Cellphone users to not pay for service they don't want

Starting in March, customers will have to ‘opt-in’ for Internet, other services, and will get clear one-page summary of their contracts.

December 13, 2010 01:01
3 minute read.
Cellphone users to not pay for service they don't want

cell phones 88 224. (photo credit: Courtesy)

If you’re used to receiving a monthly cellphone bill and not understanding what most of the charges are for, things are going to change.

Starting on March 7, cellular phone customers will no longer be forced to sign documents with “small print” they don’t understand or pay for services they don’t want or use, according to new regulations announced on Sunday by Communications Minister Moshe Kahlon.

The clear, exacting rules will bring a halt to unfair practices by cellphone companies, said the minister, who announced 16 major changes after giving the companies a chance to comment.

“From now on, the customer will know exactly what he is committing himself to and will be charged only for what he specifically asked to receive,” said the minister, who has targeted cellular phone companies for additional supervision and control due to large numbers of public complaints against them.

Customers will not be charged for services that they didn’t specifically agree to. At present, everyone (including minors and employees of companies that supply the phones to workers) who has a “third-generation” and above phone with the option of Internet surfing, is charged for the Internet connection even if they don’t use it.

From March 7, customers will stipulate on forms whether they want specific services or want to block them; these include Internet surfing; single-use content such as downloading video, ringtones or games; voting for reality TV shows; donations to charities; transportation service information; trivia questions; recipes; general or sports news; and overseas phone services.

Existing customers who have already signed contracts will receive – at least twice a year with their bills within the first year of the regulations– a form asking the company to block or supply specific services. All extra services, except for overseas calls, provided to customers who do not send the company their preferences during the first year will be blocked.

Current cellphone contracts are as long and complicated as mortgage contracts, and only a rare customer reads them before signing. From now on, cellular customers will receive a single page stating what their contracts contain, without “small print.” No addition or change may be made by hand.

The details will include when the contract begins and ends, all services supplied and what set fees must be paid, how fines for prematurely ending contracts are calculated, benefits and more. Along with the customer’s signature will be that of the company representative who assisted him.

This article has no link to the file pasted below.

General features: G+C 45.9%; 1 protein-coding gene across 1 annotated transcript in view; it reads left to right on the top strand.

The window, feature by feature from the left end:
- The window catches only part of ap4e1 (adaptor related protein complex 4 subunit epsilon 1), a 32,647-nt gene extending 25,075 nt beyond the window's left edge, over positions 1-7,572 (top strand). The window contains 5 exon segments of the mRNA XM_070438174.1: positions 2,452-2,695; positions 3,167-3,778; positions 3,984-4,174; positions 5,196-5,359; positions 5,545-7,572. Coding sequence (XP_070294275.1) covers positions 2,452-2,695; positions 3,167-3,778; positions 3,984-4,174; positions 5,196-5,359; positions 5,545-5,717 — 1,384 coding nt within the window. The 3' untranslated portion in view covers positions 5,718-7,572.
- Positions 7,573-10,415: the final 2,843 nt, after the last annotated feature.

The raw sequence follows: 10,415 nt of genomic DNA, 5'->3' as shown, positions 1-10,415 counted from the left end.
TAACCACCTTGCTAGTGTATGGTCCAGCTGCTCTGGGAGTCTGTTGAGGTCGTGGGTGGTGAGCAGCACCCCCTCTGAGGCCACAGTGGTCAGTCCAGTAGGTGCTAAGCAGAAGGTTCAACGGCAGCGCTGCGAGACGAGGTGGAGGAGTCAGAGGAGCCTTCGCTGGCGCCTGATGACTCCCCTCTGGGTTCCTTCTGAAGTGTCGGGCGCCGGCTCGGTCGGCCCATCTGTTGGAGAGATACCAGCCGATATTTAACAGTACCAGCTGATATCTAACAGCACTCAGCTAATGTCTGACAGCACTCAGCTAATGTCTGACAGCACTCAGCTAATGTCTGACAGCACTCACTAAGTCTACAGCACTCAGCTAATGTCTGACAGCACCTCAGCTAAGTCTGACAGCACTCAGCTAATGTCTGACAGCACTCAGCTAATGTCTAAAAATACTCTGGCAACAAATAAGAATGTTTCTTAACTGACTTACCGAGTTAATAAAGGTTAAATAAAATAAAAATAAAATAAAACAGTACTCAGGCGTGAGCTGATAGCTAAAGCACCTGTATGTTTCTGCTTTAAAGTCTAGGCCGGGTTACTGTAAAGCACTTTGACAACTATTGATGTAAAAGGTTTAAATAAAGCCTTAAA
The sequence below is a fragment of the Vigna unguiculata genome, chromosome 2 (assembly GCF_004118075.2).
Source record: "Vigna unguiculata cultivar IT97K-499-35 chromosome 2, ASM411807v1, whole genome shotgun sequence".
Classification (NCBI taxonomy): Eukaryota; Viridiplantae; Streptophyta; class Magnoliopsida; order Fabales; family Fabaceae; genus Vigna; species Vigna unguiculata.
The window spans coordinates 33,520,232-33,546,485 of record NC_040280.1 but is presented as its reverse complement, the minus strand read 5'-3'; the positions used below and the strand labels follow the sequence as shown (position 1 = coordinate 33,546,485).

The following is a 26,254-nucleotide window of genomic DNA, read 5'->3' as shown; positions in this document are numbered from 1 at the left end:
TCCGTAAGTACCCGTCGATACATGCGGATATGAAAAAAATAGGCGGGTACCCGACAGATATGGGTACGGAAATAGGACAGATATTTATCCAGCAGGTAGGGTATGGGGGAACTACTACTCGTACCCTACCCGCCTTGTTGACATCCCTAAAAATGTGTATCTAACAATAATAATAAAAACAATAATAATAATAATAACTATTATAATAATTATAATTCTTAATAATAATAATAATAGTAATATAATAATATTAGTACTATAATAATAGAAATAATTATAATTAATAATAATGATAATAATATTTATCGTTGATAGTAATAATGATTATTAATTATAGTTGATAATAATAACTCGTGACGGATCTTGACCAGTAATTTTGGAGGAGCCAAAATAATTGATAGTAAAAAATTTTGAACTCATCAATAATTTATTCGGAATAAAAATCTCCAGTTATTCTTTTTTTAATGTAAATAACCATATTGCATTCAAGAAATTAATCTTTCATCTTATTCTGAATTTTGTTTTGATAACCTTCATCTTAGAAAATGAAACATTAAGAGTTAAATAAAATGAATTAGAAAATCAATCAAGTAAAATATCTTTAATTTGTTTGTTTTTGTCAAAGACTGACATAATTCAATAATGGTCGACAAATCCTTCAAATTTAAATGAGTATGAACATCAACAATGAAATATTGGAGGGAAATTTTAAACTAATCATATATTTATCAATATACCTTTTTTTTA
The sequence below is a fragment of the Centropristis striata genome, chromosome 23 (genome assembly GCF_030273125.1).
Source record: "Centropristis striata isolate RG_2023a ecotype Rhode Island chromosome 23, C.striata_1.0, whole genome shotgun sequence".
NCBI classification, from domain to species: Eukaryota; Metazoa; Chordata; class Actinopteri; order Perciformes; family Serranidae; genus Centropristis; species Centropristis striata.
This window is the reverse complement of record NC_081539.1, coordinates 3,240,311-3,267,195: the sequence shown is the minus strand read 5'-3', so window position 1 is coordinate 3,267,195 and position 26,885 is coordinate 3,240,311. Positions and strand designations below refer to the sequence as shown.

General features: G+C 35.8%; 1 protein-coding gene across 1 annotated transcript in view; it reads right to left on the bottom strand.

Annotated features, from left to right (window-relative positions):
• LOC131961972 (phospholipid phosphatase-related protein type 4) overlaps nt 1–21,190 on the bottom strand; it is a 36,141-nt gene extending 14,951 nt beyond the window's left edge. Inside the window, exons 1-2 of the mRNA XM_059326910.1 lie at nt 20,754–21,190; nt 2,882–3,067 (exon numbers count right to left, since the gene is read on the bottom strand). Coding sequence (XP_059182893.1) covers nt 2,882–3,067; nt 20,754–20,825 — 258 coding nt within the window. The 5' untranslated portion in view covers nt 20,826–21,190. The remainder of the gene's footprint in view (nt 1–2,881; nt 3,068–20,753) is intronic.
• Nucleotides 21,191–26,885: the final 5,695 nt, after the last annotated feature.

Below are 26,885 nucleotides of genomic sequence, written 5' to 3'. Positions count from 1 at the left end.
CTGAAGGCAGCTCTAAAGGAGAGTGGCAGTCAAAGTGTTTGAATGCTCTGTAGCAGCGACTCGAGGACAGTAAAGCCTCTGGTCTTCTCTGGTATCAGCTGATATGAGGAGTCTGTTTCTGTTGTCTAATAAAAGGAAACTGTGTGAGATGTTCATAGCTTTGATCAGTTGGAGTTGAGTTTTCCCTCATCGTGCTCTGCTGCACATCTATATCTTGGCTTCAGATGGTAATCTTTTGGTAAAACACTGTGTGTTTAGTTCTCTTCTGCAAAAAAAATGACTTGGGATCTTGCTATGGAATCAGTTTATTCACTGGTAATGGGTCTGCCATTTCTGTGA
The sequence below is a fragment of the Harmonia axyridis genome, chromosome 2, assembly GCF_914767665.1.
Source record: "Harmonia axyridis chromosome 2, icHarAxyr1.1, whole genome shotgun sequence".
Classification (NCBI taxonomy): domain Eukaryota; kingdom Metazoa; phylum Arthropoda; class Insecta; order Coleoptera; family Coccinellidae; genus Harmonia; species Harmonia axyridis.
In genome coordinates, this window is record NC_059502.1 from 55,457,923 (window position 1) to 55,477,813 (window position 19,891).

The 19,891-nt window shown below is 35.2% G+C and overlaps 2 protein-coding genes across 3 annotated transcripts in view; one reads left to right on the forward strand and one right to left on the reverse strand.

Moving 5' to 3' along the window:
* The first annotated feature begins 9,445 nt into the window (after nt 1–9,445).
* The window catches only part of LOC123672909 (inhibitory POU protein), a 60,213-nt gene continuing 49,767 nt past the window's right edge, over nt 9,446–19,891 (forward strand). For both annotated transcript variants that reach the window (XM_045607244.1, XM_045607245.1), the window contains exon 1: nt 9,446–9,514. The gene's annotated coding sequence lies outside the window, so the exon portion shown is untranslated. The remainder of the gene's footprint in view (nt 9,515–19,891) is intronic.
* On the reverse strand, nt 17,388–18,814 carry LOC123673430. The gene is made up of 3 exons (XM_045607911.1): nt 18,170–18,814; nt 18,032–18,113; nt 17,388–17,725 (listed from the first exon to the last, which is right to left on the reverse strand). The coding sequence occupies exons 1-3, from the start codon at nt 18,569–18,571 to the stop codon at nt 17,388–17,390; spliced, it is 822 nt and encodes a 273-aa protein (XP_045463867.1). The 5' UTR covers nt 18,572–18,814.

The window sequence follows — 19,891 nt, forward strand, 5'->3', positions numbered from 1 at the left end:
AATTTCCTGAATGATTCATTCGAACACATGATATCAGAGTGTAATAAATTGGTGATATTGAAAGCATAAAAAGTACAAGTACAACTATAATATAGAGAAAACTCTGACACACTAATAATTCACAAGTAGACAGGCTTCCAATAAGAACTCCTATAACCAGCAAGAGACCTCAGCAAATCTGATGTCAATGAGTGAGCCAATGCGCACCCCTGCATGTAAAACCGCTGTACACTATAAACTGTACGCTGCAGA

The cellular companies will have to keep copies of all agreements and present them to the ministry on demand.

Cellular companies advertise some of their programs and rates on their Internet sites, but sometimes the information is not updated or relevant. From March, the one-page document signed by the customer will be the official standard, and all advertisements must present the same conditions and rates as the websites.

The companies must not supply and charge for services that the customer did not specifically request in writing, via the company’s website, via e-mail or by SMS. If he is charged for such services, he must be fully reimbursed.

If a customer complains about charges for services he did not order, the company must respond within 21 days. Such payments must be returned with linkage and interest, and reimbursements over NIS 100 must be transferred immediately, in a single payment, to his bank account within three working days.

The companies will not be allowed to make use of credit card or bank details after a customer’s final bill is paid.

Customers are often unaware of the fact that they used a greater amount of Internet surfing services than agreed upon and are charged at higher rates. According to the new arrangement, when they near 75 percent to 95% of their quota, they will be informed. They will be charged no more than 1.25 times the basic charges for going over the quota.

At present, the companies have raised rates only a short time before they go into effect.

In the future, the company must inform all customers and the Communication Ministry – in writing – of the intention to raise rates no less than 14 days before the change. The customer and ministry may be informed up to a month in advance if rates are being reduced.

Cellphone bills must be sent at least 10 days before automatic bank orders are carried out and accounts are debited.

There are also special rules for business clients.

The ministry also said that the cellphone companies should not charge customers inside Israel who call customer service or complaint numbers.

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